by Patricia Salgado, Ph.D. June 17, 2021
Photo Courtesy of The Nation, April 12, 2021, Ludovic Marin/AFP photo
Are we moving to the end of the Pandemic? Perhaps. With Memorial Day in the past and July 4th on the horizon and yet another confusing CDC memoranda, it would seem so. Perhaps. However, the first of April—yes April Fool’s day felled me with another virus which author, Byung-Chul Han identifies as ‘the tiredness virus’.
An epidemiological pandemic brings on its distinct and frightening symptoms, too often resulting in death particularly if you have a weakened immune system. Some years ago, I was diagnosed with Chronic Fatigue Syndrome before it was given an official name by the American Medical system. The good news? My chronic fatigue is mild and can be managed by diet and rest. Woe be to my constant overachievement foolishness which often consumes me. This is far more difficult to manage than diet and rest.
The ‘Neoliberal Achievement Society’, as author Byung-Chul Hun labels it, attracted some years ago the brilliant mind of Michel Foucault and more recently of Slavoj Zizek. Both warn of self-exploitation, often resulting in a form of fundamental tiredness. We work ourselves to death. Even healthy people are tired. Why the constant work? Who are we attempting to please? Zizek points to the villain. Ourselves—our ego.
Our ego drive has been encouraged by the pandemic—given free rein. Work is in the kitchen, the dining room table—every room in our house is our virtual office. Our working hours available 24/7 in our home office. Yes, my house would attest to that look: paper everywhere and while not compulsive, I am usually neat. No longer.
My life has been compounded by caring for an ill sister. Two finances, two houses and herding poorly-paid Carers put me into overload. Initially all goes well, 18 months later, not so much so. An old sports injury flares up—pain management enters my world. As 2021 rolls into spring, I no longer fully charge. My mobile (cellphone) warns all too often: Battery charge too low. Who would have imagined—this battery state is fundamental to humans as well.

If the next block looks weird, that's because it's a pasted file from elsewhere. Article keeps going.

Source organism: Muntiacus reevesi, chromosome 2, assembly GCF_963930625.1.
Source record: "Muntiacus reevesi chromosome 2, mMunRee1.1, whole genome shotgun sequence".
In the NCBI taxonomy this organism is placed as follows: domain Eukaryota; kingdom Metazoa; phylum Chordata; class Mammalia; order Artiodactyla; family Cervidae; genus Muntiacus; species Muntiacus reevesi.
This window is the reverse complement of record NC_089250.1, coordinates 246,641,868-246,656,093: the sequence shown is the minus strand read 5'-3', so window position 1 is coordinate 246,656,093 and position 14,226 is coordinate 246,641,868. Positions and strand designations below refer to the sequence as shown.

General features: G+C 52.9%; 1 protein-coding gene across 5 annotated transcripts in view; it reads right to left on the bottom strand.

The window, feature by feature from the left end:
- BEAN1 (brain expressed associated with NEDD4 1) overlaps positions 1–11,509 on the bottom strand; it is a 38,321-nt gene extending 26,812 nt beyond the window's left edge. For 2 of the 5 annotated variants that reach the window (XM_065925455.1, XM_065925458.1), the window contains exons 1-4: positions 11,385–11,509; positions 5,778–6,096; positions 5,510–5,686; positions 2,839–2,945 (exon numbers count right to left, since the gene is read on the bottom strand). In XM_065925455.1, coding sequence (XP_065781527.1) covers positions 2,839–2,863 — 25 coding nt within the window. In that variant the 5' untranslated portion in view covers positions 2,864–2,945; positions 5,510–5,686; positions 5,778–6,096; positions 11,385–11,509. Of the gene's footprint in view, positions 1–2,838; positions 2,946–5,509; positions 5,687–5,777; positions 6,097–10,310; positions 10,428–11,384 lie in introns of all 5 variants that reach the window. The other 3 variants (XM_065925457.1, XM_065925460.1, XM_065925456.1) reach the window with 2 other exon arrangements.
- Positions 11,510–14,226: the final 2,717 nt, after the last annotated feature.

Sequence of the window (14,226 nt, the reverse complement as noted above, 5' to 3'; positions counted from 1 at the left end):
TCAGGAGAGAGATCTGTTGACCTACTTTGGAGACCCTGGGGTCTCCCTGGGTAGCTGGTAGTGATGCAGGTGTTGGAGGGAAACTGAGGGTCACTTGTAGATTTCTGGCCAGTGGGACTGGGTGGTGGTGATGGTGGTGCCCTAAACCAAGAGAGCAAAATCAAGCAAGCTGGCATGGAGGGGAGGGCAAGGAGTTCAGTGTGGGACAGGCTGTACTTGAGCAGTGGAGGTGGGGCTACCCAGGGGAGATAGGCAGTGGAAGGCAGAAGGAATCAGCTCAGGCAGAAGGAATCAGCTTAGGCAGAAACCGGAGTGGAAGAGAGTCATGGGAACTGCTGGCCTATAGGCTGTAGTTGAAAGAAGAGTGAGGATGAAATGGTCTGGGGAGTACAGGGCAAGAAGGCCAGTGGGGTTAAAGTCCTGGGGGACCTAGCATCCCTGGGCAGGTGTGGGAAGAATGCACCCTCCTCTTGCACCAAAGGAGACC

Zoom Fatigue and Ego Meet
Caring for oneself emotionally is important and often difficult to maintain. Without maintenance, side effects—often leading to health issue—are real and these effects come in many forms.
The world of online video has led to some interesting ones—I experience the egotistic dismay (perhaps despair) of my appearance through the camera lens. My wild curly unmanageable hair, newly discovered blemishes—a sudden wrinkle. All my colleagues moan over appearances with the initial video call. Yet, for months these calls are our saving grace—appearance be damned! Friends from undergraduate years gather through Zoom each week. Clients eager to diversify their staff continue their calls most often without a hitch. Longing for contact, graduate school friends eagerly engage in ‘FaceTime’ guided tours around the harbor’s edge of my quaint village. In the first months of the pandemic, I do not experience loneliness. But with ongoing months, loneliness or some feeling I cannot fully identify creeps in with each Zoom call. Han contends that constantly confronted by our own face is tiring, fatiguing. We become Zoom zombies—a never ending selfie of a narcissistic society. One interesting note: Zoom narcissism had led to a boom in cosmetic surgery—Google searches have soared as have enquiries for cosmetic surgeons.
Entering our pandemic jargon is Zoom dysmorphia. Han spells out a description of this virus frenzy in his article The Tiredness Virus (The Nation. April 12, 2021)
The ‘tiredness’ virus is not in my vocabulary—yet.
2020 and 2021 may be remembered as the long months of solitude for those of us who live alone and who are at high risk. Zizek refers these months as the time of self-exploitation in the home office and the solitude involved. We work more and in every room. Fundamental tiredness brought on, he writes, by the ‘absence of rhythm’, life’s normal rhythms—of family rituals: movies, weddings, funerals, graduations and of the simple morning-greeting rituals. We exploit ourselves filling the gap in our rhythms. Zizek: ‘It makes us even lonelier than we already were in this age of social media that reduce the social and isolate us.’
By May, my son must hear my dismay in our short chats. With the CDC ‘all clear’ signal if you have been vaxx’ed, contact is okay. He and his wife charm and cajole me into a family trip to the Florida Gulf—the Panhandle in June.
Flying brings me back to our reality pre-2020. An airport—familiarity even though masked and less crowded. Life feels amazingly normal again—as though this pandemic did not occur. (See Netflix: Death to 2020.) Yet, a 10-day respite, four flights and two Loft trips are insufficient, not enough. Yes, a long holiday with noisy kids in a gorgeous beachside cottage is more than one should ask. Still, not enough. Still, more alone and not enough. Will we ever recover?
To fill the gap, I work on my Great American novel. Self-exploitation?
Next week, from Sarah Lawson: Eavesdropping Through A Pandemic. But this Saturday, our small island will celebrate Juneteenth and participating will be our homegrown Metropolitan Opera tenor,
Foucault Michel. 1975. Discipline and Punish
Han, Byung-Chul. 2010. The Burnout Society
Slavoj, Zizek, 2020, Pandemic! Covid-19 Shakes the World
Netflix: 2021, Death to 2020